You can use a semicolon to define several values of HTTP headers in the VaryByHeader attribute.

     <%@ OutputCache Duration="60" VaryByHeader=" If-None-Match; Range " VaryByParam="none"%> 

    The preceding example declares that the page caching depends on the values of If-None-Match and Range HTTP headers. It means that every new combination of these headers will cause a new copy of the page to be written in the cache.

  • VaryByCustom Use of this attribute enables you to manage page caching according to parameters, which are defined by the developer. The default value of this attribute is Browser. If you use this attribute with the Browse value, the page will be cached according to the client's browser type and the elder numbers of its version identifier.

     <%@ OutputCache Duration="60" VaryByCustom="Browse" VaryByParm="none"%> 

    As mentioned earlier, developers can create custom values for the VaryByCustom attribute. Developers can do so by redefining the HttpApplication.GetVaryByCustomString method. That method could be redefined in the global.asax file.

Using HttpCachePolicy

As mentioned earlier, ASP.NET provides two ways to cache HTML pages. The first approachthe OutputCache directivewas discussed earlier. So, the following section covers the second approach: the HttpCachePolicy class.

To be more precise, the OutputCache directive is just an intuitive interface of the HttpCachePolicy class. But OutputCache gives more limited possibilities than HttpCachePolicy. For example, you aren't allowed to set an absolute expiration time for storing an object in the cache with the help of OutputCache, but HttpCachePolicy allows you to do so. You could retrieve access to that object via the Response.Cache object represented in ASP.NET.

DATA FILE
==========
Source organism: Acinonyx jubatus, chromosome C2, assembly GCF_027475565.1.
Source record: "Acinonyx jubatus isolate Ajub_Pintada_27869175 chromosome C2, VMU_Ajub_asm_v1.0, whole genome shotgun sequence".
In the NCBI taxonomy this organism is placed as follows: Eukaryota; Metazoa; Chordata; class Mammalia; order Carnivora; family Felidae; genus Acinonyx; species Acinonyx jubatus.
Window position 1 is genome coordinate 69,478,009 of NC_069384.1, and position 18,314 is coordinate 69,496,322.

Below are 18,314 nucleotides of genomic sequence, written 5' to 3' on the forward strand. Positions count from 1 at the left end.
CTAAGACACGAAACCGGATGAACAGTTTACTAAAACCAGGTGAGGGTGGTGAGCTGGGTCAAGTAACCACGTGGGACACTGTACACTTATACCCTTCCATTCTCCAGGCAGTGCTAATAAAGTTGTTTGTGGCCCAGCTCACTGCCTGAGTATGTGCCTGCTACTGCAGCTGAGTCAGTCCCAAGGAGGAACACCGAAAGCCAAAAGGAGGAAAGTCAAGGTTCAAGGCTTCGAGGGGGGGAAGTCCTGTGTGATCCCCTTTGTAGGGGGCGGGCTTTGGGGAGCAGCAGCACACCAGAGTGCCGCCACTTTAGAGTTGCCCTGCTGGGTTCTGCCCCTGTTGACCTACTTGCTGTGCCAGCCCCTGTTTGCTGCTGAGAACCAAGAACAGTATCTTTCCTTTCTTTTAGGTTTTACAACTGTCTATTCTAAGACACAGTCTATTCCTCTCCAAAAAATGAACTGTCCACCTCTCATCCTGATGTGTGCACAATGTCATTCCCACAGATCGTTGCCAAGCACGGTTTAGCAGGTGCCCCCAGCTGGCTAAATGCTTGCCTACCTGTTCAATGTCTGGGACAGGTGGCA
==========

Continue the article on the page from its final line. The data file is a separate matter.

Listing 24.2 is an example that shows the simplest way of using HttpCachePolicy. (The ASPX representation of this example is the same as in Listing 24.1, but without the use of the OutputCache directive.)

Listing 24.2. Caching HTML Pages by Using the HttpCachePolicy Class
 using System; using System.Collections; using System.ComponentModel; using System.Data; using System.Drawing; using System.Web; using System.Web.SessionState; using System.Web.UI; using System.Web.UI.WebControls; using System.Web.UI.HtmlControls; namespace HttpCachePolicySample {   public class Main : System.Web.UI.Page   {     private void Page_Load(object sender, System.EventArgs e)     {       Response.Cache.SetCacheability(HttpCacheability.Server);       Response.Cache.SetExpires(DateTime.Now.AddSeconds(60));     }     #region Web Form Designer generated code     override protected void OnInit(EventArgs e)     {       InitializeComponent();       base.OnInit(e);     }     private void InitializeComponent()     {       this.Load += new System.EventHandler(this.Page_Load);     }     #endregion   } } 

This example caches the page by using two methods of the HttpCachePolicy class: SetExpires and SetCacheability. In this case, the page will be cached on the server side for 60 seconds. You could also use the HttpCacheability.Public enumeration member for caching page anywhere (doing so is the same as using the Any value for the OutputCache.Location attribute).


Note that this article doesn't describe all the members and methods of the HttpCachePolicy class in detail. You can find all necessary information about them on any website related to ASP.NET technology and on Microsoft's MSDN site. In this chapter, we review only the most demonstrative methods of the class.

The SetExpires method helps to set an absolute expiration time for a page in the cache. The example in Listing 24.2 shows how to use SetExpires in tandem with the DateTime class. You are also allowed to use it in the following way:

 Response.Cache.SetExpires(DateTime.Now.AddSeconds(60)); Response.Cache.SetExpires(DateTime.Parse("04:00")); 

In this case, the page will be deleted from the cache at 4 o'clock local time.

Both methods that have been discussed enable you to set an absolute expiration time. But there is one more ASP.NET method that enables you to set the caching type to a sliding mode:

 Response.Cache.SetSlidingExpiration( true );